I have been deconstructing my faith for over a year now. It’s taken me a lot of trust and healing work with God to come to a place where I’m not afraid or mired in guilt or shame anymore. I don’t know how a religion that is supposed to set people free and be such good news can hold one in so much fear and guilt. Unfortunately, I’m not alone in my experience.
There are still times I feel a resurgence of fear though. Old habits die hard. I know that fear is not from God. There’s a difference between the Holy Spirit convicting me and fear that comes from religion, so anytime I feel old fear rising from stuff that always terrified me before, I take it to God and ask Him to speak freedom to me.
I recently heard a talk by a pastor that quoted the following verse and went on to say that he guaranteed there were people hearing him right then that this verse applied to, and they would be shocked to one day find themselves in hell:
Matthew 7:21 “Not everyone who says to me, ‘Lord, Lord,’ will enter the kingdom of heaven, but only the one who does the will of my Father in heaven. On that day many will say to me, ‘Lord, Lord, did we not prophesy in your name, and do many deeds of power in your name?’ Then I will declare to them, ‘I never knew you; go away from me, you evildoers.’
This verse has always scared the crap out of me because, as the pastor pointed out – these had to have been church people that were deceived. I mean, they were casting out demons and prophesying and doing amazing things – but that wasn’t enough. My question was always, how on earth can someone be doing these amazing things and not really have a relationship with God? I had always struggled to just read the Bible and pray consistently – what hope was there for me if these people were doing these awesome things and yet didn’t know him?
But, in my time of deconstruction, I have come to trust that God holds my salvation. He loves me and is guiding me. And Jesus’ one commandment was to love. Love God and love people. Even Paul admits that love is the fulfillment of the law and that it’s more important then prophesying, speaking in tongues or even martyrdom. So, that’s what I do. I love God and people and trust that God helps me when I falter in that.
I recently heard an interesting Maundy Thursday homily given by Nadia Bolz-Weber. She was talking about how Jesus had issued the command to love, and how he showed the depths of his love to his disciples by washing their feet, even though he knew very shortly that they were going to betray and deny him. There was no limit or withdrawal of his love though.
She said that part of fulfilling the command to love others is actually being the others that are receiving love, and that’s hard. She said that she could accept people loving her for her writing, or her pastoring or her art or when they didn’t really know her that well or when she had done something for them. Earned love is easy to receive. But she said she had a really hard time receiving unconditional and freely given love from those who really knew her – her good and her bad, and yet still loved her for all of her. She pointed out that it stings, because we have this sense of unworthiness and of not deserving that kind of love. We want to work for it. And God immediately brought the end of that terrifying verse back to my heart, “Then I will declare, ‘I never knew you…'” He didn’t accuse these people of not knowing Him – He instead told them that he had never known them. He whispered to me that people don’t want to be known by Him because they are afraid and don’t trust his love to be enough. They want to work for it. It may sound funny to hear Jesus declare he never knew someone, because He’s God, so He knows us anyway, right?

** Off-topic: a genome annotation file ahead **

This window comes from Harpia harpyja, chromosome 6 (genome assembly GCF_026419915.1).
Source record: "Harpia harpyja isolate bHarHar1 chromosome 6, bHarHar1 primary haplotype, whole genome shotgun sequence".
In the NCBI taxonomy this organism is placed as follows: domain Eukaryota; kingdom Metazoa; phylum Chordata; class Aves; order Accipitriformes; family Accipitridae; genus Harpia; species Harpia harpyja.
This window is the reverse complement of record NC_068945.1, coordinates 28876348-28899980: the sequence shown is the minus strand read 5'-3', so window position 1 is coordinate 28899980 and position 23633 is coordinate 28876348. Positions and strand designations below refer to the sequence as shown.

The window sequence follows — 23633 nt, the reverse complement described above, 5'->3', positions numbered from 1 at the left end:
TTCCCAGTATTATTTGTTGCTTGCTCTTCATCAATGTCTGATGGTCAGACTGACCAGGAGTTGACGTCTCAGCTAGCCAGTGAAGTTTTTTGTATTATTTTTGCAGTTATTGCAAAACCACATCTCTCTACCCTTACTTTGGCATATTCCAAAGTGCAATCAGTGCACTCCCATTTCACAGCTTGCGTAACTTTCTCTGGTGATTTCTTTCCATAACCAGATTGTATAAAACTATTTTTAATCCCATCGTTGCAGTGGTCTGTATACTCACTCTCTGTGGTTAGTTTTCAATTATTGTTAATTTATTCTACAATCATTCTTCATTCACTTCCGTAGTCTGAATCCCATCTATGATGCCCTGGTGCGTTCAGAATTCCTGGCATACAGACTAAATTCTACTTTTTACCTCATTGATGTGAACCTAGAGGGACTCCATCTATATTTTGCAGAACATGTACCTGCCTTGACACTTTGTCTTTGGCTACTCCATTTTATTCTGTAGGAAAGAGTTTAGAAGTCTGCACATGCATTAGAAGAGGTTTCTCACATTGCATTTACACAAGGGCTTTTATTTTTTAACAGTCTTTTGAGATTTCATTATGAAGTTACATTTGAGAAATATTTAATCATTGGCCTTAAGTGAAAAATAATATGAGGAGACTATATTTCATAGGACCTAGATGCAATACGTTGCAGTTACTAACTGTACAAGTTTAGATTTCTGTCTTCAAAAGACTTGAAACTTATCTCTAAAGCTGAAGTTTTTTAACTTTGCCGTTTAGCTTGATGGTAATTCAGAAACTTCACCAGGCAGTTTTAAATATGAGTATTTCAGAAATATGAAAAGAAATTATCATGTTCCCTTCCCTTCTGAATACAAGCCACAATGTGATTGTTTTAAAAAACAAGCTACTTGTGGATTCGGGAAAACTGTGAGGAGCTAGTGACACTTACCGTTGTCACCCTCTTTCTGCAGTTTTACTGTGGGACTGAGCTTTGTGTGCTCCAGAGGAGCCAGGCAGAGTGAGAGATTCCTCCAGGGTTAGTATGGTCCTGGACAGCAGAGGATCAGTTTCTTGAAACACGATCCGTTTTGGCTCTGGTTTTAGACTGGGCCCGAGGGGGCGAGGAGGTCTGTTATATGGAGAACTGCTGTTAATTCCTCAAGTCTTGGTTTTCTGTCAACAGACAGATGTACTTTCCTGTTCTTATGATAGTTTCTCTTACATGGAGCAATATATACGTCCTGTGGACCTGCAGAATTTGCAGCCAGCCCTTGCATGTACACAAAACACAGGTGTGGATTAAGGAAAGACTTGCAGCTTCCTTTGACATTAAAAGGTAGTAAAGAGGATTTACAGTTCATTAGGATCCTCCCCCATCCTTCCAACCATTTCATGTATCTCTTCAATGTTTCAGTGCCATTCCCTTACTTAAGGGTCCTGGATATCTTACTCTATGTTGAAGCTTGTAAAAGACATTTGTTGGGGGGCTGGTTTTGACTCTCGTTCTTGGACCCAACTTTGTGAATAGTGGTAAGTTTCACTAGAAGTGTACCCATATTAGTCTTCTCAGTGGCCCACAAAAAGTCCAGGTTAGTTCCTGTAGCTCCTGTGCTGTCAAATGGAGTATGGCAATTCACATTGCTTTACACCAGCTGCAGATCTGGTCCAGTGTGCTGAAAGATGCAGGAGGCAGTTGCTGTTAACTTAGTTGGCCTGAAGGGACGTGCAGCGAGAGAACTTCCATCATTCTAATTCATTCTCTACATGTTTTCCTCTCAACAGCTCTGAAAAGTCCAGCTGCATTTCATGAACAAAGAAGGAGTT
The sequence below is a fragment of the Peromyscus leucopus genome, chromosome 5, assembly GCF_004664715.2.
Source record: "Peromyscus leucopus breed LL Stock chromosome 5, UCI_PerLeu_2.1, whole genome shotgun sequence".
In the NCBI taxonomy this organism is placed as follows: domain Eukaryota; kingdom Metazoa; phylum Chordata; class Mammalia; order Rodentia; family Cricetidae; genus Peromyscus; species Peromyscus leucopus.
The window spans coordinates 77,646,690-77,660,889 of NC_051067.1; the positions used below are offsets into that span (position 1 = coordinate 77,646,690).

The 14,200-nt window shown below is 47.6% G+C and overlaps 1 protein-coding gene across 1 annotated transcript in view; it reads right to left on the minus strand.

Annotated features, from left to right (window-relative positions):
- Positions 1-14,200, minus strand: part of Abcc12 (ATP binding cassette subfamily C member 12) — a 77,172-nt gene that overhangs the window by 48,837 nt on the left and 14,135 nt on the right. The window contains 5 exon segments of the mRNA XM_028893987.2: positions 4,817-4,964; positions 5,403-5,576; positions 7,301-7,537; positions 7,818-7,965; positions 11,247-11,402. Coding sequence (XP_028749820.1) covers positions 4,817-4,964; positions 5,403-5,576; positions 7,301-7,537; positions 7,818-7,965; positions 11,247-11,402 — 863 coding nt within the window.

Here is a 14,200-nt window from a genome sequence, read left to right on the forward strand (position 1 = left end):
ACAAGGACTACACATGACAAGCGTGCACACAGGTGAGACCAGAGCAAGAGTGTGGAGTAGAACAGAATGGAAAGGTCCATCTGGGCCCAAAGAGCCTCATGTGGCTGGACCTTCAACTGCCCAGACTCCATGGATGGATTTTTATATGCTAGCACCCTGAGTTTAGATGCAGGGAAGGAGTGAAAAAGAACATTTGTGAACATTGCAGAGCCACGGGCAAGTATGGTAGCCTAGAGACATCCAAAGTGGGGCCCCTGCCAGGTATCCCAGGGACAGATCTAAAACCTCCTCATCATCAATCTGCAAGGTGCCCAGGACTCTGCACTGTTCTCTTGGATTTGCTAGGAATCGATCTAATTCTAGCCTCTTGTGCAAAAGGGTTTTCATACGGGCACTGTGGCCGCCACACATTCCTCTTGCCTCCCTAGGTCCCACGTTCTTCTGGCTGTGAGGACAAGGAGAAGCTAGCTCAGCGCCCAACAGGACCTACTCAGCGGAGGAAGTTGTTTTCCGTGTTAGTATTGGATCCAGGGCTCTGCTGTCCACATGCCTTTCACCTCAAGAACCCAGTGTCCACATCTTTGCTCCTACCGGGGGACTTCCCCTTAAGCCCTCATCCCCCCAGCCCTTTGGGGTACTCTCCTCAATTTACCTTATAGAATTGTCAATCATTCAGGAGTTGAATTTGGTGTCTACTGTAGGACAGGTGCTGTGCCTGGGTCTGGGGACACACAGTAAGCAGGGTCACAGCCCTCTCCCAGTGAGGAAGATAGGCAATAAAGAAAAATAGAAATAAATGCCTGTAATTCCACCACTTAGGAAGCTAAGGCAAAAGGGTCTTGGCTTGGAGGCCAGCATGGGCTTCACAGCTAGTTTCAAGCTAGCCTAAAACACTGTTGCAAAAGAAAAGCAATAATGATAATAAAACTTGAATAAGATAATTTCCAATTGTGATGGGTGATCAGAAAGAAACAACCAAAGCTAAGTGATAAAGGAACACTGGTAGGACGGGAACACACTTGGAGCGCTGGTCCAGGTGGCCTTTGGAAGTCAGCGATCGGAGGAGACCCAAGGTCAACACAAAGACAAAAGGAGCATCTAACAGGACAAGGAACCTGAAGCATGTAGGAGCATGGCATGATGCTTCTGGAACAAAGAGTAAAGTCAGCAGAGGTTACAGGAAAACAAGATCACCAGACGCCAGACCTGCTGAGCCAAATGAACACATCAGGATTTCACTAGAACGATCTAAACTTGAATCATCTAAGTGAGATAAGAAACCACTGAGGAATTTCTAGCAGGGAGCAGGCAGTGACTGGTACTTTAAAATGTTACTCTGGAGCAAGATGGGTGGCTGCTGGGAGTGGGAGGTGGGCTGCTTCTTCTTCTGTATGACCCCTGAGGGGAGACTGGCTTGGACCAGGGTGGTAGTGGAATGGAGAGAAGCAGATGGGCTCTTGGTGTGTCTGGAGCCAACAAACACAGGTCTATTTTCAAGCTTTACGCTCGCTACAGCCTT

But there’s something about being known in relationship. Being known in a relationship requires being vulnerable and trusting the other person. It requires trusting that the other person will love and accept you as you are. It is an openness that allows you to be yourself and then to receive the love freely given from the other person. We have such a hard time with that though. Look at how hard we work and posture for people to try and be seen as worthy in their eyes. And so it’s even harder to accept that I can go to a holy, perfect God and offer my whole self to Him and not have Him reject me if I open my most ugly and vulnerable parts up to him. It’s even harder to accept that not only will he not reject me, but He loves me and delights in me, even though he knows my ugly parts. His love doesn’t require me to change. His love doesn’t require me to do things to please him. It’s that unconditional.
No, to be in full relationship, to experience the joy of God’s Kingdom, He says that I must be willing to be known. I must be willing to be vulnerable and trust that God loves me as I am. That’s the only way I can be healed. Being able to step into God’s light, and acknowledge the things I struggle with, allows a healing and salvation to occur that could not happen without my cooperation and vulnerability in the relationship. I am changed by this unfathomable love that I see in his eyes that accepts me and draws me deeper into his embrace and love.
The thing is too, the more I love God and the more I receive his love of me at my most vulnerable, the more I am healed and changed. I want to please him and spend more time with him! I have found that the more I allow myself to be known by him, the deeper my trust goes. And all of this results in me being better able to love others unconditionally because I’ve experienced this all-surpassing love of God.